CHICAGO (CBS) -- As we practice social distancing to combat the coronavirus, there was some fear and worry Tuesday night that some children are being neglected – if not abused – during the stay-at-home mandate in the fight against coronavirus.
The Illinois Department of Children and Family Services has seen a huge drop in calls to its child abuse hotline. As CBS 2's Jermont Terry reported Tuesday night, the decline signals bigger problems.
The number of calls getting reported to the state about children in troubled homes has dropped 45 percent.
Thus, while the COVID-19 pandemic has people stressed and worried, the workers who deal specifically with children are even more stressed.
The decline in calls does not mean cases are disappearing. The experts insist it shows people who would normally see abused children face to face are not interacting with them.
From March 2 to March 8, there were 6,143 calls to the hotline and 585 online reported cases. From March 9 to March 15, there were 6,051 calls and 621 online reports.
But last week, when the COVID-19 outbreak kicked in, the state said it saw a 45 percent drop in calls.
From Monday to Sunday, there were only 3,454 calls and only 221 online complaints reported about child abuse.
At a time when everyone is staying indoors, experts with the Illinois Court-Appointed Special Advocates say it becomes harder to detect the abuse.
"Now we're telling people to keep their kids inside were telling grandparents don't come near the kids. We are basically doing everything for public safety but needing to remind the public there's a population we're trying to protect but we're not protecting them of negative consequences of the pandemic," said Court-Appointed Special Advocate James McIntyre.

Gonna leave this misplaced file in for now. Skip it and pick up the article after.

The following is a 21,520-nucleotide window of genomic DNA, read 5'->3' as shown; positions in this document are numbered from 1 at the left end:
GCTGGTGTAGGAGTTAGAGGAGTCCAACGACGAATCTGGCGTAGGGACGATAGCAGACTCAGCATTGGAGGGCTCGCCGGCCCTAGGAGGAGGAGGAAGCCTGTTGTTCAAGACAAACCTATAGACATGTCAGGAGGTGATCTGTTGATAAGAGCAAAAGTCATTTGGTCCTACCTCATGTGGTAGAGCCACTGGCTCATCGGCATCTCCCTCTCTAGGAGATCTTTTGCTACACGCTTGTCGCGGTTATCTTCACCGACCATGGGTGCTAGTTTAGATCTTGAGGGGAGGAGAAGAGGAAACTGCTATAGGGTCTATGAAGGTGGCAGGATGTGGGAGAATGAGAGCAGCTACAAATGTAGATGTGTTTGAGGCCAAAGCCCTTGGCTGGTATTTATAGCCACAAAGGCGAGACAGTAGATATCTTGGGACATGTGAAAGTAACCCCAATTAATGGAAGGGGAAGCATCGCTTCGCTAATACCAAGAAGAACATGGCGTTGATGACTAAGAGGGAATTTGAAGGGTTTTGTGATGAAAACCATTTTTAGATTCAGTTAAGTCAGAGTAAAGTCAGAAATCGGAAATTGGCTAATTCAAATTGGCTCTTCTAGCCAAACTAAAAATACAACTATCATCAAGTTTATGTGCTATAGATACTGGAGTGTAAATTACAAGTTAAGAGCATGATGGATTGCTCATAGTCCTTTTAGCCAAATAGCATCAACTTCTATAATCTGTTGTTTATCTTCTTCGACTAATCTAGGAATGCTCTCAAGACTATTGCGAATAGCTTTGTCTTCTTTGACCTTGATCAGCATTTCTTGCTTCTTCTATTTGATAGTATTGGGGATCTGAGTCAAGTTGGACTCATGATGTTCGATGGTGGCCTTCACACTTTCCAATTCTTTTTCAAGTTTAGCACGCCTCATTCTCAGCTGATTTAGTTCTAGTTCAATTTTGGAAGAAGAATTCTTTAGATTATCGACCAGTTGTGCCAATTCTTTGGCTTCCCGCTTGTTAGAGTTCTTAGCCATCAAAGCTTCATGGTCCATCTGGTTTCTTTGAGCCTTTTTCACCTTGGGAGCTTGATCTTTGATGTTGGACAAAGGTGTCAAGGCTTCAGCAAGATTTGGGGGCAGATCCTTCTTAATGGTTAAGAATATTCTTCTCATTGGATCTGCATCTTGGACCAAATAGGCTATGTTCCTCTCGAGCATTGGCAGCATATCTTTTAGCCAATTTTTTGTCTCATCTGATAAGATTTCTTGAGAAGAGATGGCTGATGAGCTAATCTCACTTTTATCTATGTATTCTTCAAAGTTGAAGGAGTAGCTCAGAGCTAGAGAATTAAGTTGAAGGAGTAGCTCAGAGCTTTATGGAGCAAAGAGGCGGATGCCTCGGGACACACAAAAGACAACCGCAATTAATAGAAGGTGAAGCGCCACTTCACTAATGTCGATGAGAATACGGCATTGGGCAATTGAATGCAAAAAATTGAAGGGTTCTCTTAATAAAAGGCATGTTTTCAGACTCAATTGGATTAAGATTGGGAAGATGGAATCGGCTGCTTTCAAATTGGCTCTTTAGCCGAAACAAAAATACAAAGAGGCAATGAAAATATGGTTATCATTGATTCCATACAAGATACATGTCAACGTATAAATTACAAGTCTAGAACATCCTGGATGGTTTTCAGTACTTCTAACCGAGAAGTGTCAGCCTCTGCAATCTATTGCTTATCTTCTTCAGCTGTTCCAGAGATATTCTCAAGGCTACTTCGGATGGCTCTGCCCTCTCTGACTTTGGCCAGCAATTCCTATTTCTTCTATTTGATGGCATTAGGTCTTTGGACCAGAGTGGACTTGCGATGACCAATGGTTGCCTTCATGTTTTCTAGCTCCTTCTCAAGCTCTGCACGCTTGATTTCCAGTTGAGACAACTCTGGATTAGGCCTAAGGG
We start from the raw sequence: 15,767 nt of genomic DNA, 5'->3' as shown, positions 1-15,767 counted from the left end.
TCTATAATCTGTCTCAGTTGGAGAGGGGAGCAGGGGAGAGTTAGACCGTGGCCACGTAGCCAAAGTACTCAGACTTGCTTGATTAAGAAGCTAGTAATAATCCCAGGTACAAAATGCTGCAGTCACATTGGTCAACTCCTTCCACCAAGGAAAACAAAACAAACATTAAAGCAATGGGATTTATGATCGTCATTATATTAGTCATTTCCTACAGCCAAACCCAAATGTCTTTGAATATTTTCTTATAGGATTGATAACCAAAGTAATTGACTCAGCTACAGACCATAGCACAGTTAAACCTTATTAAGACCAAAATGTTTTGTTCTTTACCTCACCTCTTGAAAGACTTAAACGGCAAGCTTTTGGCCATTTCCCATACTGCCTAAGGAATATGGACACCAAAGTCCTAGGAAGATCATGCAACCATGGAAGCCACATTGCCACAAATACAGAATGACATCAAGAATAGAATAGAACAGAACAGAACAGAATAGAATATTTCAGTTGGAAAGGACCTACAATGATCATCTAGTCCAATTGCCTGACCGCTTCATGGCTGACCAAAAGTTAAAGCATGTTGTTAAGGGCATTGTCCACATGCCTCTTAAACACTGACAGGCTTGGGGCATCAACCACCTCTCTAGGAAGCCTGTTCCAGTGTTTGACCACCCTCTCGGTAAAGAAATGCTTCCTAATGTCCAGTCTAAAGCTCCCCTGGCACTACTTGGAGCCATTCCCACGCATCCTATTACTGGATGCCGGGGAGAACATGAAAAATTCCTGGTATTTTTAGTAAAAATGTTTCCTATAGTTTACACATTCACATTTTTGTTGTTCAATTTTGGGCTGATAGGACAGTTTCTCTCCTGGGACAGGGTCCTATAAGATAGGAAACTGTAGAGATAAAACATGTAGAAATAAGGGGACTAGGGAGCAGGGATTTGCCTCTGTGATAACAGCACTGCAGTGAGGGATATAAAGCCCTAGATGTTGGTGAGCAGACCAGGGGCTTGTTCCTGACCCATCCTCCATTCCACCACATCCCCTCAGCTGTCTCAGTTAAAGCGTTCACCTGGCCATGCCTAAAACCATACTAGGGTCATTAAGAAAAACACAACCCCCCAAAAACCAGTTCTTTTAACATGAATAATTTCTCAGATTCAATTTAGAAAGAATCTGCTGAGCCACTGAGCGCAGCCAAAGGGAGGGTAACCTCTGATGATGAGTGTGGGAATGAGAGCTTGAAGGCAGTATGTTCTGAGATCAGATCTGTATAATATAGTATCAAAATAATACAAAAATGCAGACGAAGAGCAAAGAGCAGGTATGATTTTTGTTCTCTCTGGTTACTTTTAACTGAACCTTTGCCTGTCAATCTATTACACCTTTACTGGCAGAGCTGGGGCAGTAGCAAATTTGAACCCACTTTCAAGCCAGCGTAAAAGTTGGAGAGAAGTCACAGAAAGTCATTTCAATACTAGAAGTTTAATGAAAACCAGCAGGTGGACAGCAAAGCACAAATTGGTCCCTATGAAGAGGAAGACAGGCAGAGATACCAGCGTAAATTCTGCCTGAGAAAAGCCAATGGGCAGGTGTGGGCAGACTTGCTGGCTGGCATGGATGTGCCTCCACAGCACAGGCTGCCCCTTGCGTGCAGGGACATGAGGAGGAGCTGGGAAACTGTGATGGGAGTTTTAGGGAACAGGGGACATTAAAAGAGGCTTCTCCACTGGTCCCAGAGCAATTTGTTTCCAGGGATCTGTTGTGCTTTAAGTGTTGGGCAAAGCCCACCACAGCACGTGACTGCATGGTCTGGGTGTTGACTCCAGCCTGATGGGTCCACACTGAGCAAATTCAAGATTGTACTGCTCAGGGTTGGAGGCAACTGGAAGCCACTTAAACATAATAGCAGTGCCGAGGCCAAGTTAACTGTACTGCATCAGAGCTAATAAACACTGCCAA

McIntyre continued: "It makes me worry that were going to miss cases. We're could potentially see more children die of child abuse. If this last as long as the experts are saying where, it could go into the summer, we're going to be playing catching up and it will be a child abuse and neglect pandemic."
Since social workers are not coming onto homes, CASA, which covers Cook, DuPage, Will, Kane, and Lake counties, is in need of volunteers to help monitor children who are abused or neglected.
They are offering digital training during the pandemic.
But remember, if you suspect a child is getting abused, call the hotline, but at least try checking up on family and neighbors.
Those who deal with the cases say stress drives child abuse, and there is no doubt these are stressful times for guardians.
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